Asian brussels sprouts?

In the absence of knowing his parents — a great grief to my 8 year-old son — food and flavor are one of the few ways I have to keep him connected to his ancestors.

Bulgolgi.  Kalbi.  Jap chae.  Bi Bim Bap.  Soondubu chigae.  They are all possibilities.  But quite honestly, I fail miserably at this.  I hardly cook Korean food at all.  And I don’t cook Asian dishes much more — though my fried rice is my son’s favorite food.

My fried rice recipe is pretty simple.  Dice onions, shred carrots, chop kimchi (if we have it.)  Heat up sesame oil.  Give the onions and carrots a head start but brown the first three ingredients together.  Add cold rice and chopped ham.  Add soy sauce and scrambled egg.  Mix until egg is cooked.  Serve.

I used to feel bad about my fried rice because I knew that it was supposed to be a leftover dish and mine most certainly was not.  I wasn’t doing it Asian enough.  So I started to experiment with it.  I would put in whatever I found in the fridge.  Then one day I added brussels sprouts to my kimchi fried rice.  Man, was that a bad pick.  The whole dish fell apart.  And I decided that East and West couldn’t meet.  I stopped experimenting with my fried rice.  I stopped trying to let East and West mix on our plates.

Imagine my surprise then when I came across a brussels sprouts and kimchi recipe in Roy Choi’s L.A. Son.  My world stopped.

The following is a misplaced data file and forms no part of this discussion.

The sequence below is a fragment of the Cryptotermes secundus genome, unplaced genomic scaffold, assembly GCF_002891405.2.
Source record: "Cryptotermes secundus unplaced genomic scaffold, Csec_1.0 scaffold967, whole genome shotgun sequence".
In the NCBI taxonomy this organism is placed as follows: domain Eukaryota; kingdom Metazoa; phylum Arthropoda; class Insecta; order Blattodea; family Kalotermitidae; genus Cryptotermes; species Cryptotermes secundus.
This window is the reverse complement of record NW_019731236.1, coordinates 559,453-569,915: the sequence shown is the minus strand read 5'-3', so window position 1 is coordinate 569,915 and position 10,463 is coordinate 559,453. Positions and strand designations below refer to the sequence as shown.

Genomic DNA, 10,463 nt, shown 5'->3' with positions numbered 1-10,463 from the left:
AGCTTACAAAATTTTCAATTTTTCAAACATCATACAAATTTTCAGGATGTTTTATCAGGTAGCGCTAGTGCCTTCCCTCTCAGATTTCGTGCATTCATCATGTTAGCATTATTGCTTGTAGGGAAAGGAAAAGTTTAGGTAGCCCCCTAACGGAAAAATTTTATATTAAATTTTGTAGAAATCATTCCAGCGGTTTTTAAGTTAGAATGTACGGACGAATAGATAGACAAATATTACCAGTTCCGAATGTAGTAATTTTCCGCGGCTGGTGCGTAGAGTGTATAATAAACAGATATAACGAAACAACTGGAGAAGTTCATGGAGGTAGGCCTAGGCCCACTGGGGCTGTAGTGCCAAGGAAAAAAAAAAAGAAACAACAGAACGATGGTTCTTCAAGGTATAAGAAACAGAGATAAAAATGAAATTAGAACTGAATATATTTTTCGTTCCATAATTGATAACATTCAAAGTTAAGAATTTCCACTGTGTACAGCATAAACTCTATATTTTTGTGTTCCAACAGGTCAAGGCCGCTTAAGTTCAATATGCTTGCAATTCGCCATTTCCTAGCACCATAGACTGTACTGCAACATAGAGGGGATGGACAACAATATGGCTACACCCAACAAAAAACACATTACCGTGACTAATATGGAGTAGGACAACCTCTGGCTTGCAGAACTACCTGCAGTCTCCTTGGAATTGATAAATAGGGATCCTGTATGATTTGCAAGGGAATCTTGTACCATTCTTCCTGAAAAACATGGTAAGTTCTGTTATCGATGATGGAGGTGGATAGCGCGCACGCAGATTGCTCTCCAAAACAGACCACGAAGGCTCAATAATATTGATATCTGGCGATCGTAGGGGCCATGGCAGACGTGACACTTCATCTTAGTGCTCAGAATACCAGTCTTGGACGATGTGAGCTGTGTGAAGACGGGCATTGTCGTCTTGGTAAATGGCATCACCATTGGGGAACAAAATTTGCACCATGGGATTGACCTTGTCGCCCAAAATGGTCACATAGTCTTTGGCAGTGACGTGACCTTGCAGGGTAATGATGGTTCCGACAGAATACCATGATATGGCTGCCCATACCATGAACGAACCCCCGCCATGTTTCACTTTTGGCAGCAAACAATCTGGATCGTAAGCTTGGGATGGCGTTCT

The cover of Roy Choi's L.A. Son.

The cover of Roy Choi’s L.A. Son.

Roy Choi is the creator of the Korean taco truck.  He came from a family with a flair for food and climbed up the ranks of corporate cooking through hotels like Hilton.  He has fed thousands, if not millions of people — and he was saying that brussels sprouts and kimchi can mix.

I was reading L.A. Son because I read whatever I can get my hands on about the Korean-American experience.  It is one of my projects since becoming an adoptive parent.  Reading helps me understand what is assumed of my children when they are away from me and tells me a bit of the generational experiences that they are missing out on because they are raised in a white family. Reading also gives me greater understanding of the experiences of the Korean Americans that I encounter as an adoptive parent — though I am pretty sure I am not going to run into anyone as badass as Roy Choi in my suburban circles….

Anyway, Choi’s recipe doesn’t bend West to East like my recipe did.  It bends East to West. Instead of placing the brussels sprouts with sesame oil, soy sauce, and rice, the kimchi is placed with European flavors of olive oil, butter, lemon, and shiso (yes, Asian but apparently similar to mint.)  I haven’t tried it yet but plan to give it a go.  My willingness to experiment with food renewed.

And another thing I picked up from Roy Choi’s L.A. Son — a single culinary heritage doesn’t make a man — but a parent’s unwavering belief can help lift a man up.

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2 thoughts on “Asian brussels sprouts?

  1. Judith Land says:

    It is interesting how active our inner senses become when in the presence of people, places and things that are “intuitively familiar”. Sights, smells and intense emotional feelings often overwhelm us when we sense a reunion experience that stimulates that which we interpret as positive.

  2. Thanks for stopping by and sharing your thoughts!

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